Meet the Author

Dionissi Aliprantis |

Research Economist

Dionissi Aliprantis

Dionissi Aliprantis is a research economist in the Research Department of the Federal Reserve Bank of Cleveland. He is primarily interested in applied econometrics, labor and urban economics, and education. His current work investigates neighborhood effects on education and labor market outcomes.

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Meet the Author

Nelson Oliver |

Research Analyst

Nelson Oliver

Nelson Oliver is a research analyst in the Research Department of the Federal Reserve Bank of Cleveland. His primary interests include urban revitalization, housing policy, and applied microeconomics.

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08.14.13

Economic Trends

Differences in Employment Growth across Metropolitan Areas

Dionissi Aliprantis and Nelson Oliver

In the last decade, different metropolitan areas of the United States have experienced dramatically different levels of employment growth. Stark contrasts can be seen, for example, when we compare the 50 metro areas with the highest employment growth between 2001 and 2011 to the 50 with the lowest (using the 100 largest metro areas in the U.S. based on their 2001 populations).

Employment expanded by 13 percent in the high-growth metros but only 1 percent in the low-growth group. Though both groups lost significant employment during the Great Recession, the low-growth group lost almost 5 percentage points while the high-growth group lost roughly 3 percentage points. Even if we focused on employment growth only up to 2007, the same patterns would hold and the specific metropolitan areas within each group would change little (12 metro areas would switch categories).

Given these substantial differences between high-growth and low-growth metro areas, it might be surprising that unemployment rates do not diverge across metro areas more than they do. In January 2013, for example, average unemployment rates were 7.7 percent in the high-growth group and 7.8 percent in the low-growth group.

The long-term patterns of employment reflect, to a greater extent, changes in the size of the local economy—not utilization rates of labor. One can see this by looking at the relationship between population and employment. Employment growth and population growth are highly correlated (correlation coefficient=0.72). Metro areas that experience high employment growth also experience high population growth, and vice versa, during the period in question. This does not necessarily mean that population growth causes employment growth. Rather, employment and population growth are jointly determined. Better job prospects in a region will attract people to the area, and higher population growth in an area will cause economic activity to rise and increase the demand for labor.

In the Fourth District, metros tended to have weaker employment growth than other metros across the country. This pattern is consistent with the overall relationship between employment and population growth, however, since population growth in Fourth District metros was also weak.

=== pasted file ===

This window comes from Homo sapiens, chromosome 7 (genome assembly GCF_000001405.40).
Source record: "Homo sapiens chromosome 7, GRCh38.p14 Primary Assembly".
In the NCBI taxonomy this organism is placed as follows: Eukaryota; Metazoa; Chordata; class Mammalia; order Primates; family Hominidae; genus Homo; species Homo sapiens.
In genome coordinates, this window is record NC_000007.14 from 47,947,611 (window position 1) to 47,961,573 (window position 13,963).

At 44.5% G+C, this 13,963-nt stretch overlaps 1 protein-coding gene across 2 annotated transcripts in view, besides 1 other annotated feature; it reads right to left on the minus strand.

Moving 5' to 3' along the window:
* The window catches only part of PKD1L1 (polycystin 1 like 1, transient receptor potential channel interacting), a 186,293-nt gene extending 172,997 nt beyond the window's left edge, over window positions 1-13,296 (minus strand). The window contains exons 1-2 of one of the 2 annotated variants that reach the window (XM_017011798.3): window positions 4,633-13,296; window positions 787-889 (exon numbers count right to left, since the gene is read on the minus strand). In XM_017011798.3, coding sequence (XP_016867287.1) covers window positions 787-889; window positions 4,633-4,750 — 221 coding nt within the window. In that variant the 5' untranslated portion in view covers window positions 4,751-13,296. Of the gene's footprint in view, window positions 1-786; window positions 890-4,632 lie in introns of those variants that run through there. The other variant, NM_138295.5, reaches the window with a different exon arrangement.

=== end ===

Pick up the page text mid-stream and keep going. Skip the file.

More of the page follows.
Employment-to-population ratios diverge much less across the two groups of metropolitan areas than employment-growth rates. Still, low-growth metro areas have underperformed and their employment-to-population ratios have declined by about 1 percentage point more than those of high-growth metros.

One factor behind the trend in the employment-to-population ratio is that population share is moving from low-growth metros to high-growth metros, and this is reflected in employment. However, simple differences in population growth are not the entire story. Industrial structure has worked against the low-growth metros: They are much more focused on manufacturing than the high-growth metros. In 2011, for example, low-growth metros had 40 percent more manufacturing workers than the high-growth metros, and manufacturing represented a greater share of their overall employment (7.4 percent versus 4.9 percent)—although this gap had narrowed since 2001 (when it was 10.8 percent versus 7.2 percent). Even though the negative shocks to manufacturing during the decade were widespread, low-growth metros also lost a greater proportion of their manufacturing workers than higher-growth metropolitan areas.

Between 2001 and 2003, manufacturing employment in low-growth metro areas declined by 790,000, whereas high-growth metro areas experienced a more moderate decline of 457,000. A large gap was apparent between 2003 and 2008, when low-growth metro areas lost 432,000 manufacturing jobs and high-growth metros lost only 66,000. And the contrast in manufacturing employment trends was again apparent between 2008 and 2011, when low-growth metros lost 609,000 manufacturing jobs and high-growth metros lost 377,000.

That said, industrial structure explains only a small fraction of the difference in employment growth between high- and low-growth metros. If one replaced the industrial structure of the low-growth regions with the industrial structure of the high-growth regions, but kept each group’s original sectoral employment growth rates, the overall difference in employment growth between the two groups of metros would shrink by only 18 percent. So even if the metro groups had similar industry structure in 2001, it is likely there would still be a large gap in growth rates between our high- and low-employment growth rate metros.